Christie’s Hispanic outreach a national model?
In cruising to a 22-point reelection victory over largely token Democratic opposition last month, New Jersey Governor Chris Christie accomplished something few statewide and no national Republican candidates can brag about: he won a majority of Hispanic voters. Christie took 51% of Hispanics according to exit polls, an improvement of 19 points over his 2009 performance. Christie’s overall popularity in the wake of Hurricane Sandy’s devastation helped him improve among all segments of the electorate in taking 60% of the vote. But his increase with Hispanic voters was larger than any other, leading national Republicans to look at Christie as potentially the most electable Republican among 2016 presidential contenders.
President George W. Bush took 35 and 40% of Hispanics in his 2000 and 2004 elections, but since then Republicans have been frustrated by their performance with the group. Senator John McCain was only able to attract 31% support from Hispanics in 2008, lower than Bush’s 2000 total. Mitt Romney fared even worse in 2012, claiming just 27% of Hispanics. With Latinos’ share of the national electorate growing, and Democrats pushing hard to make them as reliable a constituency for their candidates as African-Americans, establishment Republicans have become possessed of the notion that in order to win nationally, they must do better with Hispanics.
If Christie’s success provides a blueprint for national Republicans in wooing Hispanic voters, it does not necessarily present any quick fixes. Christie used a mix of old-fashioned retail politics and coalition building, along with championing issues that appealed to Hispanics, to build his Latino majority. Key to this strategy, Christie began reaching out to Hispanics long before the election season.
Christie’s determination to build bridges to New Jersey’s Latino community is best reflected in the endorsement of the Latino Leadership Alliance of New Jersey (LLANJ), a group of over 400 Hispanic leaders dedicated to increasing the political, social, and economic clout of New Jersey’s Hispanic communities. The group endorsed the incumbent Jon Corzine in 2009, but this year it gave it’s endorsement to Christie a full nine months before Election Day. In his statement announcing the endorsement, alliance president Martin Perez cited Christie’s outreach to the group going back to before his election as governor.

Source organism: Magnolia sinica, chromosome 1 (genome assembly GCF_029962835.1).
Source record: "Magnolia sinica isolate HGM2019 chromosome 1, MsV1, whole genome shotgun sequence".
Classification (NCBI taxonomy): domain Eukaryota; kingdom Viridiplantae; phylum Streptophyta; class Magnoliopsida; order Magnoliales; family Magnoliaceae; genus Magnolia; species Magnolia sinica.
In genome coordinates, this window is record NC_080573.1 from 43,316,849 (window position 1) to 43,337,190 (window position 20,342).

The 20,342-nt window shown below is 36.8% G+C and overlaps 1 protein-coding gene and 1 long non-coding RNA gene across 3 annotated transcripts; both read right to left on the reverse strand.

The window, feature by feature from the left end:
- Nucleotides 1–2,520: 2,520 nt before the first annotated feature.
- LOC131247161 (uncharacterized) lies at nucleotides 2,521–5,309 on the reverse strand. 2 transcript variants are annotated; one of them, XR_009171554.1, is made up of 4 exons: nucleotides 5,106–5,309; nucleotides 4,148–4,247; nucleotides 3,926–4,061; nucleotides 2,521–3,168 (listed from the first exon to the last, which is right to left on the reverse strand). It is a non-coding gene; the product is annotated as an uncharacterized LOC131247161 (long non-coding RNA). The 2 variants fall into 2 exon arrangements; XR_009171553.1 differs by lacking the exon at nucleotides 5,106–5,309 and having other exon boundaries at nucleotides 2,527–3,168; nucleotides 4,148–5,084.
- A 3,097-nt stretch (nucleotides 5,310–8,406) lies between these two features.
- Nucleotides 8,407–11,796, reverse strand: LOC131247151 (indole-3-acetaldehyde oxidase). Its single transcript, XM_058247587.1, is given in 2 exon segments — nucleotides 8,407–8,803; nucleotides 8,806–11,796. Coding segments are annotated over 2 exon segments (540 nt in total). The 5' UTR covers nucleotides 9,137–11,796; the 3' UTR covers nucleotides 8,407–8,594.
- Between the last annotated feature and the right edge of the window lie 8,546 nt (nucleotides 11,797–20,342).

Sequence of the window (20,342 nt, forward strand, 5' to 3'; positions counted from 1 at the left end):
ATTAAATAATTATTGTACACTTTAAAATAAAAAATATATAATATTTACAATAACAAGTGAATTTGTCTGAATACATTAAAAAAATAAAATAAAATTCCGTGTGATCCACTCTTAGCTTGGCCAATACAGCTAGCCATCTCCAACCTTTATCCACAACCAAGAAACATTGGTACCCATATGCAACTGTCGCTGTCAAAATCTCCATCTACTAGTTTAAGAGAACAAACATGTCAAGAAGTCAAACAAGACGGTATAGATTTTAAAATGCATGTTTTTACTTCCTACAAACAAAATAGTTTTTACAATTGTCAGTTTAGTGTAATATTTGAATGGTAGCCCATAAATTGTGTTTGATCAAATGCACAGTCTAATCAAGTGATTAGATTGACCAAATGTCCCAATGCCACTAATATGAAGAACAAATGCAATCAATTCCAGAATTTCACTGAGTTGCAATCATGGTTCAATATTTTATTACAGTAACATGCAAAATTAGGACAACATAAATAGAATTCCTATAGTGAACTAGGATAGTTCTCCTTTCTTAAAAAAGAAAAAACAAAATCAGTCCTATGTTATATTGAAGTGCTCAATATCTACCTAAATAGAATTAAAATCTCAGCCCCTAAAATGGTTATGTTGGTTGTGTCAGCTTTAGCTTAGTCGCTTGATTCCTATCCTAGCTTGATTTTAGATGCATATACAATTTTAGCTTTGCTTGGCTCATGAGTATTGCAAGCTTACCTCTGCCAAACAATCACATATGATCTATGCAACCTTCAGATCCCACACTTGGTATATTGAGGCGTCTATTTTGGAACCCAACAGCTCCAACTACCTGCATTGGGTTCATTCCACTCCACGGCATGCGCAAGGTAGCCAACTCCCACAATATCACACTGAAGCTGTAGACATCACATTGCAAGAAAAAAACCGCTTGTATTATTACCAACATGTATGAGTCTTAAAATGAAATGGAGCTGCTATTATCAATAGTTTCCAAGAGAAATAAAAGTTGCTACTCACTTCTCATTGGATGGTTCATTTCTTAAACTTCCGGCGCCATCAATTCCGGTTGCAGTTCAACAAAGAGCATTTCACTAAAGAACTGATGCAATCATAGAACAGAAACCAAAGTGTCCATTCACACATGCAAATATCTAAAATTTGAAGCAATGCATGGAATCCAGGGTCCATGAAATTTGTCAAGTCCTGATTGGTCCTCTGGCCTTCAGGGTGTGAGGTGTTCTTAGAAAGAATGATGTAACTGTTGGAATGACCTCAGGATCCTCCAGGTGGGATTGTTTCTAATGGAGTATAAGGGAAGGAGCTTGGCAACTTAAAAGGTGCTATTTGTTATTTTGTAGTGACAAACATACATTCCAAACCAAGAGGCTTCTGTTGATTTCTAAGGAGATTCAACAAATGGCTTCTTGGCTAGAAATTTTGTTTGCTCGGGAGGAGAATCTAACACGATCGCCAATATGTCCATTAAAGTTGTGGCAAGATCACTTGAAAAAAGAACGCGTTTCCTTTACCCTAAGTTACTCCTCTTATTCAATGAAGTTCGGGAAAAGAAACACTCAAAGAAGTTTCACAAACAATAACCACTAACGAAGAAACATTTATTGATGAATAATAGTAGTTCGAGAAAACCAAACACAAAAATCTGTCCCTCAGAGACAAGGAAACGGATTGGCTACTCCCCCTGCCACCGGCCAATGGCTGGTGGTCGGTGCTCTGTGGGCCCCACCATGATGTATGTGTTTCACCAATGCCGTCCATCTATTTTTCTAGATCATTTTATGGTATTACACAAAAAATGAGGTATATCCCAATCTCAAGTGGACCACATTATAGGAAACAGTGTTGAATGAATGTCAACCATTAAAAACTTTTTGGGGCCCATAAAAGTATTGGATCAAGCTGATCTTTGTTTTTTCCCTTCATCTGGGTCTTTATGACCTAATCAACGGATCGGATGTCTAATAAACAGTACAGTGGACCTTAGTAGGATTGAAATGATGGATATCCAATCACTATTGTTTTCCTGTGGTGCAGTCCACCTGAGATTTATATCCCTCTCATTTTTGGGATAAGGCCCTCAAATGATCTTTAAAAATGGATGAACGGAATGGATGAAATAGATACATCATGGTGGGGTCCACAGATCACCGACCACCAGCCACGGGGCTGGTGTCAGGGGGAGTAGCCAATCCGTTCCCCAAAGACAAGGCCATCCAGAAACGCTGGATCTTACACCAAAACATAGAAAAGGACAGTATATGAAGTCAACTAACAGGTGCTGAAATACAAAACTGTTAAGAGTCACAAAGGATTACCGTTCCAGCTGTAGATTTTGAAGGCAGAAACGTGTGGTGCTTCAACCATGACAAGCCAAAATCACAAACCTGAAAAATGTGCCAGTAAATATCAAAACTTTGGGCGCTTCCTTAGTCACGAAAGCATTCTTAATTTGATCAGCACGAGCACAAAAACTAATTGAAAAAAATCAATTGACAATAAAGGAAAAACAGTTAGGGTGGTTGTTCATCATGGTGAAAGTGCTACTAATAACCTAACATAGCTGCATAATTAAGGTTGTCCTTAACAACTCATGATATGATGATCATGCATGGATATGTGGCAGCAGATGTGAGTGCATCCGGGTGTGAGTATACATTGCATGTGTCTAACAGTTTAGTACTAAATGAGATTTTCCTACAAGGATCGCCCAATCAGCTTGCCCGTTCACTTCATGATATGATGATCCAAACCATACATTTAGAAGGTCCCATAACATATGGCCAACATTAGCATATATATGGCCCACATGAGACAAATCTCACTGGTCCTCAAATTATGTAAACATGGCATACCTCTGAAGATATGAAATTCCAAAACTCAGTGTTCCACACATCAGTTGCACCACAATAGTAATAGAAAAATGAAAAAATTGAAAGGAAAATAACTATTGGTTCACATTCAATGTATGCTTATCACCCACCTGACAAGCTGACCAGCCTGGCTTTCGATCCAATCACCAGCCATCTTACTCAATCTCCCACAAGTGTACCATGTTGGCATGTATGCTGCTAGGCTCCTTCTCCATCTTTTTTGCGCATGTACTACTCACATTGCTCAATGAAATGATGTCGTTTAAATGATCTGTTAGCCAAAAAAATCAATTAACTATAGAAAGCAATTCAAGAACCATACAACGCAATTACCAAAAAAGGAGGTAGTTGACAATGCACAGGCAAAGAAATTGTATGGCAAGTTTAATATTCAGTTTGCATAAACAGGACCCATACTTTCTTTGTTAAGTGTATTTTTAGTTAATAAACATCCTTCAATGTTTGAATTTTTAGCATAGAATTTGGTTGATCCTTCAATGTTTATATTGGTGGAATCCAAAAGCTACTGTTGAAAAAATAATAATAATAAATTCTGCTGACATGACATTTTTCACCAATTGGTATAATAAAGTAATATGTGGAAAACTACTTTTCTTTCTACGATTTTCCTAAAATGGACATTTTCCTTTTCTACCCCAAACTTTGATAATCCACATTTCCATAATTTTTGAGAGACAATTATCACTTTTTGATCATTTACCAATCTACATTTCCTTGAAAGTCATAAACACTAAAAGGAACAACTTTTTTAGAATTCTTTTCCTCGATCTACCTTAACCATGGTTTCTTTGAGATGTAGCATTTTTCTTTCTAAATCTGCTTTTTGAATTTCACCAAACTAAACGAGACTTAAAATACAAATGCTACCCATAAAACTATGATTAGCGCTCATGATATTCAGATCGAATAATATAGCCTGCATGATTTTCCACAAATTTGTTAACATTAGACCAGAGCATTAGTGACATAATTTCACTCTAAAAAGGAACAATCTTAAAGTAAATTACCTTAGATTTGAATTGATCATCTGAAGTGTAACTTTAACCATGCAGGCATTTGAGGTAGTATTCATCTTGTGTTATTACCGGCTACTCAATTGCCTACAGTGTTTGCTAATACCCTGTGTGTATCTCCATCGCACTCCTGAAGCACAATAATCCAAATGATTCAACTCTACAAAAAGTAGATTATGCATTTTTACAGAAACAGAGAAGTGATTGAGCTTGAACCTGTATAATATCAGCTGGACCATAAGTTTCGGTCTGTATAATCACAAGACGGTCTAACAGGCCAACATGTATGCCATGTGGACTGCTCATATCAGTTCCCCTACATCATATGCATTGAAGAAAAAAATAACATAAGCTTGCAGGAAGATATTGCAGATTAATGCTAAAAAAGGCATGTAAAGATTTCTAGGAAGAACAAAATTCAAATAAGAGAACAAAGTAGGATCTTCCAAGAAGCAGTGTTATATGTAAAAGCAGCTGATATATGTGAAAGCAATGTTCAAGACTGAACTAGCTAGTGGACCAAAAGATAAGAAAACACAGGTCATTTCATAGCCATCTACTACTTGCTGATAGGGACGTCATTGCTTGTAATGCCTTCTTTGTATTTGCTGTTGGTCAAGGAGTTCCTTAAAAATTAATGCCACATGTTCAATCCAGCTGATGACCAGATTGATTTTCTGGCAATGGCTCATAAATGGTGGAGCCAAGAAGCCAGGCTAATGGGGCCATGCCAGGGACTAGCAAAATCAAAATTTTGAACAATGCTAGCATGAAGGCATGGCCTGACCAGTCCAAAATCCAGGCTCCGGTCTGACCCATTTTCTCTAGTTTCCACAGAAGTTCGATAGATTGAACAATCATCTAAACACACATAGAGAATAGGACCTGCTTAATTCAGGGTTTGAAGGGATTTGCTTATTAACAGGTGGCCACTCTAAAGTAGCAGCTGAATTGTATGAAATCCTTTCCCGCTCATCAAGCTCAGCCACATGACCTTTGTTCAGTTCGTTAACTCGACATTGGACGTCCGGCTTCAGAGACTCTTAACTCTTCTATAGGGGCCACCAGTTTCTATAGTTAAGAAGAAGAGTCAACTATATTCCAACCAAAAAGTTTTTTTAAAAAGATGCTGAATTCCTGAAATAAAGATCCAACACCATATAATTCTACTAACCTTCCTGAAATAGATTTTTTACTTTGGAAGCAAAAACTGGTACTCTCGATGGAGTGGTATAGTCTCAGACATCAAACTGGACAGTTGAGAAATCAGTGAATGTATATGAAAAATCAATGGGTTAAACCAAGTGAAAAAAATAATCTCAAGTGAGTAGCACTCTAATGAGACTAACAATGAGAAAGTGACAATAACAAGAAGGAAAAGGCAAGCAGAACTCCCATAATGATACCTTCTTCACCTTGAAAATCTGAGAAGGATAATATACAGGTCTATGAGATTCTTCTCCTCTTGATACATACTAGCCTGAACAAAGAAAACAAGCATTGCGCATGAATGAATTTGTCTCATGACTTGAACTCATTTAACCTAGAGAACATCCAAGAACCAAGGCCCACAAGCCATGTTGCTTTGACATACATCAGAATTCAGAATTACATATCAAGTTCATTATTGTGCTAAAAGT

“We met Chris Christie when he became New Jersey’s US Attorney [in 2002]. His accessibility struck us, and enabled our friendship to develop. We found him to be a good listener, and he showed a genuine interest in getting to know us and our concerns. We also learned that disagreement was forthright but respectful,” Perez wrote. “These qualities were the building blocks for the friendship that evolved, and also for the transformational leader he has become for all of New Jersey. Over the last three years Governor Christie has listened to our concerns, worked closely with us and given us a seat at the table.”
Christie stressed this commitment to building relationships in his election night victory speech. Addressing national Republicans, Christie said, “When you lead, you need to be there. You need to show up, you need to listen and then you need to act. And you don’t just show up six months before an election, you show up four years before one. And you just don’t take no for an answer the first time no has happened. You keep going back and trying more.”